What can happen when residents move to be near a golf course and then the golf course shuts down and becomes overgrown

The icing on the cake may be the “spite fence” but the broader story is an interesting one to consider: residents want to be near a golf course but then the golf course is no more and becomes a problem.

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The Villages at West Neck was also Foster’s baby. He developed the community of 934 homes for ages 55 and older to complement the golf course. Its serene streets are lined with neatly manicured lawns and ranch houses…

About six months after the golf course closed, in the spring of 2020, W.C. Capital bought it in foreclosure. The company was organized in New Mexico, but it’s unknown who owns it. The sole member is a citizen of Florida, according to Attorney John McIntyre of Norfolk, the company’s registered agent. McIntyre declined to identify the owner.In the beginning, W.C. Capital sporadically mowed the golf course grounds, but it wasn’t as frequent as when the golf course was operating, Luckman said…

Residents rallied to try to save the golf course and formed an advisory committee. They reached out to a local, prominent developer to see if he would consider buying it. They tossed around the idea of the homeowners association stepping up, Luckman said. It would require millions of dollars just to restore it, let alone buy it.

Over the summer, the City of Virginia Beach sued W.C. Capital for not maintaining the golf course property. A bench trial is scheduled for April 2022, according to Deputy City Attorney Christopher Boynton.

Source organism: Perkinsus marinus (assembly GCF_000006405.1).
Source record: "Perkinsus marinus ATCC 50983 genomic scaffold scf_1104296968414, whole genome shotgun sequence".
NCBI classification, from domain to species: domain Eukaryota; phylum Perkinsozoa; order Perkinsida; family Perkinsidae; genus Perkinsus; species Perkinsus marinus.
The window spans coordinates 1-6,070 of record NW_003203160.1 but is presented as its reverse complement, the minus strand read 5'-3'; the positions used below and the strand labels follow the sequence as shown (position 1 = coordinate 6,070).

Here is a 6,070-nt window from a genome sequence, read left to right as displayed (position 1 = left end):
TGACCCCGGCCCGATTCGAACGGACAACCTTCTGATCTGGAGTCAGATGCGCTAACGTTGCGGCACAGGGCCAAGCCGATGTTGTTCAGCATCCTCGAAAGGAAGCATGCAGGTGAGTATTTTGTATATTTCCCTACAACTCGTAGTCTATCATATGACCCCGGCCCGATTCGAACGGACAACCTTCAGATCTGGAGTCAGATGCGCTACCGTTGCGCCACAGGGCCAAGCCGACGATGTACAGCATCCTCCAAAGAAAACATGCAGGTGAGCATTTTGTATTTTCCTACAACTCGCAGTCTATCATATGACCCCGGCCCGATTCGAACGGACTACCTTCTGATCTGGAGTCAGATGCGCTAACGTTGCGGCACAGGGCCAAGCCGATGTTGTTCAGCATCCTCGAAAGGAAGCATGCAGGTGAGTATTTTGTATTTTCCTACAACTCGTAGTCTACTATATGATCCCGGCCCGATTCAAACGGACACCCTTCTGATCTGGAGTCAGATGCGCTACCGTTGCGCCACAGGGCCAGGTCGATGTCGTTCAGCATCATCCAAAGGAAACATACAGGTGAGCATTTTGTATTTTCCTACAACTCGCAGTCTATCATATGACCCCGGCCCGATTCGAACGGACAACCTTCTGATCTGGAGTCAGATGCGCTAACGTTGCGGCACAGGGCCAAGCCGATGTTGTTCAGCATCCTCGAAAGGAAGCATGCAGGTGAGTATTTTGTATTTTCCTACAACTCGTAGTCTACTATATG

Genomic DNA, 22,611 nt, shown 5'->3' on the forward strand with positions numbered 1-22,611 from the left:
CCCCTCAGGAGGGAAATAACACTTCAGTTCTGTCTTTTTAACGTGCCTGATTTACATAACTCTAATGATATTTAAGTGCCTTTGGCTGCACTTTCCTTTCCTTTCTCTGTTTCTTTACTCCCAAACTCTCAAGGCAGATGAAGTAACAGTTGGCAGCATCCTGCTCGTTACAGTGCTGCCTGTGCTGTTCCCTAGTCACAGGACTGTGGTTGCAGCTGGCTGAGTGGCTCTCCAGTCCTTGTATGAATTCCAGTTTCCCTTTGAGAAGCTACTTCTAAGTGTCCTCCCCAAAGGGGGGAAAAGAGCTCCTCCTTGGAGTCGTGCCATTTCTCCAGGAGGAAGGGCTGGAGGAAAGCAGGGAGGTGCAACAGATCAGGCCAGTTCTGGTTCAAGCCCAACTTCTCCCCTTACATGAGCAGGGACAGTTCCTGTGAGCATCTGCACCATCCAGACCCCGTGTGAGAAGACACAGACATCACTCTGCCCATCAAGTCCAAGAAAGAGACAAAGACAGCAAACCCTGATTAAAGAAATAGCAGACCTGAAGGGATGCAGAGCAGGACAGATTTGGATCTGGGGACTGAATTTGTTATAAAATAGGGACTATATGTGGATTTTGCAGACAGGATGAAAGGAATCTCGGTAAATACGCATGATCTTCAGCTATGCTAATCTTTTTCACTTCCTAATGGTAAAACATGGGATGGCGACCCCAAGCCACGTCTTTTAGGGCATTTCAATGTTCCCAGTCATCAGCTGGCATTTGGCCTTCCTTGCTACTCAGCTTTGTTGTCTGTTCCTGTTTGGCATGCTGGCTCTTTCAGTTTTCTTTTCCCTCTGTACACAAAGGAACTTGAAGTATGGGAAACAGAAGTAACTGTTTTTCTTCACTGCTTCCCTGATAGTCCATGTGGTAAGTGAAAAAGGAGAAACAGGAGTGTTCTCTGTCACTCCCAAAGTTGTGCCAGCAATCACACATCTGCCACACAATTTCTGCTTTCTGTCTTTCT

In July, W.C. Capital met with Virginia Beach’s planning staff to propose developing senior living apartments on the golf course land. It would require a change in zoning; the land is zoned for preservation. At the urging of the staff, the company has held meetings with residents to garner feedback.

This is a classic issue that residents might face: they move to a neighborhood or community and then that same place changes. Here, a golf course is a sizable feature as it offers green space, relatively undeveloped land, higher property values, and opportunities to play golf for those interested. Filling the space left by a golf course is not necessarily easy for communities.

To some degree, all places change over time. People move in and out, outside conditions change, leaders make decisions. Few places can remain frozen in time.

And regardless of the change, it can be a difficult process for the property in transition and neighbors. The place is changing, developing a new character. Some people will leave in response, some will stay, others will fight the changes.

If indeed the property ends up becoming senior living apartments, in a decade or two the golf course may be a distant memory. The neighbors will move on. The new residents may only hear word of the former land use. The community will go on. But, the memories and experiences of that golf course may still linger among residents and the community even if its physical forms are long gone.

Arlington Heights and many other suburbs: looking for downtown redevelopment and independence from the big city

With the possibility of a Chicago Bears stadium in the suburb of Arlington Heights, Illinois, the Chicago Tribune profile of the community highlights changes in the suburb: